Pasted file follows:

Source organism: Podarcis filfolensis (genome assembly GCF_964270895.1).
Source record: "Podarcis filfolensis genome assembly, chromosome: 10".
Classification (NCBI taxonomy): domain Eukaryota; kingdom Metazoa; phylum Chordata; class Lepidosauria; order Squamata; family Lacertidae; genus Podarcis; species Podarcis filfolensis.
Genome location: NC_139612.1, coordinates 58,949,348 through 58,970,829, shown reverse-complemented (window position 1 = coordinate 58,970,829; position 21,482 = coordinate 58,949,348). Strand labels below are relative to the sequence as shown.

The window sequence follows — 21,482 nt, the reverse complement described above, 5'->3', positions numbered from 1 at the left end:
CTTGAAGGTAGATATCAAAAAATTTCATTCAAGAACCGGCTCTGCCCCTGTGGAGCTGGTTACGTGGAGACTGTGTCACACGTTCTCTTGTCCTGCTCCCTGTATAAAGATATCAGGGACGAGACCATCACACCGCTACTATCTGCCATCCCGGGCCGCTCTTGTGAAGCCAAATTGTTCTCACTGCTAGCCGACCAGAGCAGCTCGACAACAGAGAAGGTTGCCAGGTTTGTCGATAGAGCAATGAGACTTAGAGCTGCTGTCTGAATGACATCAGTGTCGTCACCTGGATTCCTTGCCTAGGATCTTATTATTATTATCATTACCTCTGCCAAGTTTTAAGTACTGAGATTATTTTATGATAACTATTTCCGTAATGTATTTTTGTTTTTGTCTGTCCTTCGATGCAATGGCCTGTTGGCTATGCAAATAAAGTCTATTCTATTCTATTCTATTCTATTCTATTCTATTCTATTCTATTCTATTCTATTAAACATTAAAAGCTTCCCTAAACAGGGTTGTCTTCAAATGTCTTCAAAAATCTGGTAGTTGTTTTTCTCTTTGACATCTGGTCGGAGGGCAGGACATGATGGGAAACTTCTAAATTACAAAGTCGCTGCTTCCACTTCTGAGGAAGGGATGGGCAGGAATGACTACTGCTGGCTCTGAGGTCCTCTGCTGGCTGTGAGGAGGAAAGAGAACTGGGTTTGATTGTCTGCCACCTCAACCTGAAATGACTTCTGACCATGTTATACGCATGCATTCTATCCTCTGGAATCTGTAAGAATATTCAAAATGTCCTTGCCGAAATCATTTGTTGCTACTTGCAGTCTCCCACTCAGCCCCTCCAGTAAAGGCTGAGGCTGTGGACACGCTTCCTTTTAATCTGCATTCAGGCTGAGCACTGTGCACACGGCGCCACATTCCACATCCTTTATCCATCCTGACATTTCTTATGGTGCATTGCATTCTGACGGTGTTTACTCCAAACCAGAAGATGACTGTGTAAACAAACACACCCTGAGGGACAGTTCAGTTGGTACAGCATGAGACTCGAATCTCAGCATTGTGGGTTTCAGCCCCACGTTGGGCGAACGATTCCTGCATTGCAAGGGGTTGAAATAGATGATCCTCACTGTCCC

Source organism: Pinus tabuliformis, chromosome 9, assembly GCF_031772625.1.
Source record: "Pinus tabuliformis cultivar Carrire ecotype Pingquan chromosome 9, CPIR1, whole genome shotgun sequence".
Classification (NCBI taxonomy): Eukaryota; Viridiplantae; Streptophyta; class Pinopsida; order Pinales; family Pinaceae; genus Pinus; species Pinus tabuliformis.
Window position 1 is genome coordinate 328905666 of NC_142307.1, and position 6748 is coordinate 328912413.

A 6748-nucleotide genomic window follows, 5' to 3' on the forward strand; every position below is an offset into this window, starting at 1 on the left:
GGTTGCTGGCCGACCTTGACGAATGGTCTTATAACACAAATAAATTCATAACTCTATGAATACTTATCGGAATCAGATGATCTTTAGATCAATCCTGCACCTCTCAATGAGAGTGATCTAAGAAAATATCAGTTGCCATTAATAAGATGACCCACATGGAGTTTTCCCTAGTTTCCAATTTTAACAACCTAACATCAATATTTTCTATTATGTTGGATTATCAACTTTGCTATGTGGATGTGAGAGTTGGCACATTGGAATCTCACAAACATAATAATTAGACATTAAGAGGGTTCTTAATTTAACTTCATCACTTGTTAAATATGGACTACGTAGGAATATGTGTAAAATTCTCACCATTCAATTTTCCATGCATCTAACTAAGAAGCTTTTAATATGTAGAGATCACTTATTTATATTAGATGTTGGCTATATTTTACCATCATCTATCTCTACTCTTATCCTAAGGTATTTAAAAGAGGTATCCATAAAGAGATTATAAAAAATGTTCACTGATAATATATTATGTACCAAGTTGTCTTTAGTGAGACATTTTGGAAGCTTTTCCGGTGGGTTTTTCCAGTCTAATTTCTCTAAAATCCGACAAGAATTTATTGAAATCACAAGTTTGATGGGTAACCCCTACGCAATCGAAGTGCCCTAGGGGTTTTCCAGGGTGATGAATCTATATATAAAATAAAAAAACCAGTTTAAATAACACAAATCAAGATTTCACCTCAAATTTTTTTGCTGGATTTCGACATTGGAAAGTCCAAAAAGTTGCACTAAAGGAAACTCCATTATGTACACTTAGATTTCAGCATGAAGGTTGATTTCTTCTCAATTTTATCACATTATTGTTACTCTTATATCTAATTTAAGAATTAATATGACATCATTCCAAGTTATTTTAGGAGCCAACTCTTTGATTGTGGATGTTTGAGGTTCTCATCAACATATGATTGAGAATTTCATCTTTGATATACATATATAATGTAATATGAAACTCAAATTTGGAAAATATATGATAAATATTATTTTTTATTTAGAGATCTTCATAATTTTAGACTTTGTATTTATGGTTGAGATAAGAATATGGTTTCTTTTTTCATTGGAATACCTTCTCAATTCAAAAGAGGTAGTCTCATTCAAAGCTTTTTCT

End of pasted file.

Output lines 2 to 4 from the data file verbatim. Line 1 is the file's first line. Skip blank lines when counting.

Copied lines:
Source record: "Podarcis filfolensis genome assembly, chromosome: 10".
Classification (NCBI taxonomy): domain Eukaryota; kingdom Metazoa; phylum Chordata; class Lepidosauria; order Squamata; family Lacertidae; genus Podarcis; species Podarcis filfolensis.
Genome location: NC_139612.1, coordinates 58,949,348 through 58,970,829, shown reverse-complemented (window position 1 = coordinate 58,970,829; position 21,482 = coordinate 58,949,348). Strand labels below are relative to the sequence as shown.